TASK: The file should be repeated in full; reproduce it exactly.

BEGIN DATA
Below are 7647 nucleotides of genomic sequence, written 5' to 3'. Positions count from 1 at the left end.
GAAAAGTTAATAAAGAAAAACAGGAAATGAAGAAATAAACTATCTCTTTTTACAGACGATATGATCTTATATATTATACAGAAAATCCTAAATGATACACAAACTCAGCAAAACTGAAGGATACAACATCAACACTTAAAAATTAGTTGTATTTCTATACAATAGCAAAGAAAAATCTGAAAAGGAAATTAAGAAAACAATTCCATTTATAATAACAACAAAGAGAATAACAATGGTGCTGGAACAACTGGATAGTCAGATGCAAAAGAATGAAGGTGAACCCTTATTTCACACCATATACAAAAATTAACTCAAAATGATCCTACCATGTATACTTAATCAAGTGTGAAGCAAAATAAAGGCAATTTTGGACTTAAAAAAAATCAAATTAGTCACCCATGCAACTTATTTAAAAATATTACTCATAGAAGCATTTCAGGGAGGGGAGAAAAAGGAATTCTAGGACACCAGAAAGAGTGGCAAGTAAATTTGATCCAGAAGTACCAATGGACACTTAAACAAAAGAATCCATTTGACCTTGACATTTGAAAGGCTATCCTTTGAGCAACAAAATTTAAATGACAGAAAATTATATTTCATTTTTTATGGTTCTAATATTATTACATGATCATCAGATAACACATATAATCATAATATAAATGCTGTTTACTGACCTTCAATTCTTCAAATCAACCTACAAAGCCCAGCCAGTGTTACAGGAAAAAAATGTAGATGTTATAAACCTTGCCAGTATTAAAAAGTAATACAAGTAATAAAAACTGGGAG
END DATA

Below are 7647 nucleotides of genomic sequence, written 5' to 3'. Positions count from 1 at the left end.
GAAAAGTTAATAAAGAAAAACAGGAAATGAAGAAATAAACTATCTCTTTTTACAGACGATATGATCTTATATATTATACAGAAAATCCTAAATGATACACAAACTCAGCAAAACTGAAGGATACAACATCAACACTTAAAAATTAGTTGTATTTCTATACAATAGCAAAGAAAAATCTGAAAAGGAAATTAAGAAAACAATTCCATTTATAATAACAACAAAGAGAATAACAATGGTGCTGGAACAACTGGATAGTCAGATGCAAAAGAATGAAGGTGAACCCTTATTTCACACCATATACAAAAATTAACTCAAAATGATCCTACCATGTATACTTAATCAAGTGTGAAGCAAAATAAAGGCAATTTTGGACTTAAAAAAAATCAAATTAGTCACCCATGCAACTTATTTAAAAATATTACTCATAGAAGCATTTCAGGGAGGGGAGAAAAAGGAATTCTAGGACACCAGAAAGAGTGGCAAGTAAATTTGATCCAGAAGTACCAATGGACACTTAAACAAAAGAATCCATTTGACCTTGACATTTGAAAGGCTATCCTTTGAGCAACAAAATTTAAATGACAGAAAATTATATTTCATTTTTTATGGTTCTAATATTATTACATGATCATCAGATAACACATATAATCATAATATAAATGCTGTTTACTGACCTTCAATTCTTCAAATCAACCTACAAAGCCCAGCCAGTGTTACAGGAAAAAAATGTAGATGTTATAAACCTTGCCAGTATTAAAAAGTAATACAAGTAATAAAAACTGGGAG